12 March 2023
Hours before Republican Florida Gov. Ron DeSantis took to a Las Vegas stage to tout his state as a place “where woke goes to die,” hundreds of people lined the side of Stoney’s Rockin’ Country bar and funneled into the space where patrons usually line dance.
DeSantis visited Las Vegas as part of the Florida Blueprint tour, which is outwardly a promotional tour for his new book, but unofficially viewed as a precursor to a presidential run. It’s the latest in a round of visits by DeSantis to early states in the 2024 Republican nominating calendar, and it comes as a recent poll predicts he would do even better than President Donald Trump in Nevada if he chooses to jump in.
“I said you got to go on offense. You can’t just sit back and play defense,” DeSantis said during the roughly 40-minute speech to around 1,000 attendees on Saturday, describing himself as an “energetic executive” unafraid to confront the powerful Disney company, fight with public schools he said try to indoctrinate students, and challenge “medical bureaucrats” over COVID policies.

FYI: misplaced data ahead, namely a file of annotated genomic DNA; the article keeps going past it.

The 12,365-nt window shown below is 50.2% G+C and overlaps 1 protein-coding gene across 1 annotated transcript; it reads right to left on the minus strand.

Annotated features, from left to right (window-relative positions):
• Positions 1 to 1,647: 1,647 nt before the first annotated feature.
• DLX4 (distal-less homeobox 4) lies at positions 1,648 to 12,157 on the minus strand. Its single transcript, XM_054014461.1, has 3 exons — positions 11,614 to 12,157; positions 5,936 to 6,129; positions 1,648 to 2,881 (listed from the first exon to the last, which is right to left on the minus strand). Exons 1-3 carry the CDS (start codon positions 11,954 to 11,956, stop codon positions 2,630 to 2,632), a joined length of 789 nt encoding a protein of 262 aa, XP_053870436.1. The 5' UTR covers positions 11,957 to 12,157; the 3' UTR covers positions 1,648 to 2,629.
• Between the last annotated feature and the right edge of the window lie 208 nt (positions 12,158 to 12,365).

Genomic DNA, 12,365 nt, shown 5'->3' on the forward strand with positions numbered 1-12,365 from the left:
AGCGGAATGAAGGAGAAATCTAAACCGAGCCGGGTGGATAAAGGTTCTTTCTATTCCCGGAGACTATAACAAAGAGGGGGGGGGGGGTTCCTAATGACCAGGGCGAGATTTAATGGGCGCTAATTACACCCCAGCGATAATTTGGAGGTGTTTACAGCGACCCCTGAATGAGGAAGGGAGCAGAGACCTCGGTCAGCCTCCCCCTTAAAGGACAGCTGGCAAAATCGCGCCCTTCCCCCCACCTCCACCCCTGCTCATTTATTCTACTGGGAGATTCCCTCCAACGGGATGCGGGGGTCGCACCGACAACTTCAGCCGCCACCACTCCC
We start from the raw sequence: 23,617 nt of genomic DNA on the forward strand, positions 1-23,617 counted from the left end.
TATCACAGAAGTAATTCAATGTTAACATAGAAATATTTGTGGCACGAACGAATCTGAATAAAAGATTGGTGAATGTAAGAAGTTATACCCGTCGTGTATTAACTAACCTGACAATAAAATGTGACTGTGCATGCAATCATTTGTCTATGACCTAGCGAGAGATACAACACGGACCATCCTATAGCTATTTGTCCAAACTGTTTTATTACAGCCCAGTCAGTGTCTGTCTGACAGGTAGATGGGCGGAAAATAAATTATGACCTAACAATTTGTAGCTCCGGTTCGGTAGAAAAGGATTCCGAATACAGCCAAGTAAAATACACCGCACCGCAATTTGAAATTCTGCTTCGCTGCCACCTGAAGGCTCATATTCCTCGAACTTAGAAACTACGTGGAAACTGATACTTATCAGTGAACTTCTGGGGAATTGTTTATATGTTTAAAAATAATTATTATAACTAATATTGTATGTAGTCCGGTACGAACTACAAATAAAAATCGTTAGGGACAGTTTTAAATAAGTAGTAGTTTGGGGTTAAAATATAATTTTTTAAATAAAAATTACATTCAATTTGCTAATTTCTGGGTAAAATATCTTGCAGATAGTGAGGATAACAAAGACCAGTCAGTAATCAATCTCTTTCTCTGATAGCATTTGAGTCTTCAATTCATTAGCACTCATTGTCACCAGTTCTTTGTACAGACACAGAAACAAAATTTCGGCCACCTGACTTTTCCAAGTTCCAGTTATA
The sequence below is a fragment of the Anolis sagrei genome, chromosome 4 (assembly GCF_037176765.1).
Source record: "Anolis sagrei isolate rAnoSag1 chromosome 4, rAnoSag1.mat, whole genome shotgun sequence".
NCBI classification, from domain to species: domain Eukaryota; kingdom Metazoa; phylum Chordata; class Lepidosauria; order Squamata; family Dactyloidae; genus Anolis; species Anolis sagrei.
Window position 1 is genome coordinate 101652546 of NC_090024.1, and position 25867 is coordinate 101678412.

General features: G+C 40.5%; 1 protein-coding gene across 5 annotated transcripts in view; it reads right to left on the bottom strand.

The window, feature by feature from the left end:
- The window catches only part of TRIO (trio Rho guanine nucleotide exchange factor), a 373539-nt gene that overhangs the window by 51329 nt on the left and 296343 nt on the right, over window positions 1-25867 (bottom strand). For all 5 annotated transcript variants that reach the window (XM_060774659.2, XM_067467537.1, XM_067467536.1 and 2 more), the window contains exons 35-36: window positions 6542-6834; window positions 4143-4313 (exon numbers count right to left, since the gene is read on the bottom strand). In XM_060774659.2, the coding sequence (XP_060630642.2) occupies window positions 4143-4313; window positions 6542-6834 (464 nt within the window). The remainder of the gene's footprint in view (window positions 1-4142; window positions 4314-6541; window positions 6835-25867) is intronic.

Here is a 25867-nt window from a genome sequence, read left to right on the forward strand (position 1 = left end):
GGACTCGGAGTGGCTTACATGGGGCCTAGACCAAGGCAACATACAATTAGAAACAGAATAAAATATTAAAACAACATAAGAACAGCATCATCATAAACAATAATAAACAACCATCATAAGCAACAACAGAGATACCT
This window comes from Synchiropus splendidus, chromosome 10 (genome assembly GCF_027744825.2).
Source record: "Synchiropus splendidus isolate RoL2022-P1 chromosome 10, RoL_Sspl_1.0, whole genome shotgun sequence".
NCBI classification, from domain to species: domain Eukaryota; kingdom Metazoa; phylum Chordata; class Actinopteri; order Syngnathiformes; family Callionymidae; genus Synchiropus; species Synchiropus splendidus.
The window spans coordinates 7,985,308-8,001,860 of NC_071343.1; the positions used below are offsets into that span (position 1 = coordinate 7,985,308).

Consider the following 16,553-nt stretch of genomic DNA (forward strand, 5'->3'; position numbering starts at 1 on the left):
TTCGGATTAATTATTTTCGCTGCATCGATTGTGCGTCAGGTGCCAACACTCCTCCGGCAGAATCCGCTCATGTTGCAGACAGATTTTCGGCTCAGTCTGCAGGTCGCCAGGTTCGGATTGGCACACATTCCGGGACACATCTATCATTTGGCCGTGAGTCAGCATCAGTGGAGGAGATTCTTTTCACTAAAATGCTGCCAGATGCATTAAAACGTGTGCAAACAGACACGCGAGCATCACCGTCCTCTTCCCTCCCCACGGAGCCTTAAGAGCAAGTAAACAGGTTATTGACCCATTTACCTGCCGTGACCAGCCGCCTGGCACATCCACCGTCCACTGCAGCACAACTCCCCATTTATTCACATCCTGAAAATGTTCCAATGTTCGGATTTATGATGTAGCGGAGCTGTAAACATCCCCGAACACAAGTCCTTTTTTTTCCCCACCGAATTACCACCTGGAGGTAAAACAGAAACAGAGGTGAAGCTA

He said his philosophy of not being a “potted plant” and leading a swing state “in bold colors, not pale pastels” helped him score a landslide victory last year and contributed to Republican supermajorities in the Florida Legislature.
“In the state of Florida, we can say we came, we saw and we have left the Democratic Party for dead,” he added.
Among the crowd was 72-year-old William Bilansky. After voting for Trump in 2016 and 2020, Bilansky said he attended the event to learn more about DeSantis in the case he does run for president and challenges Trump in 2024.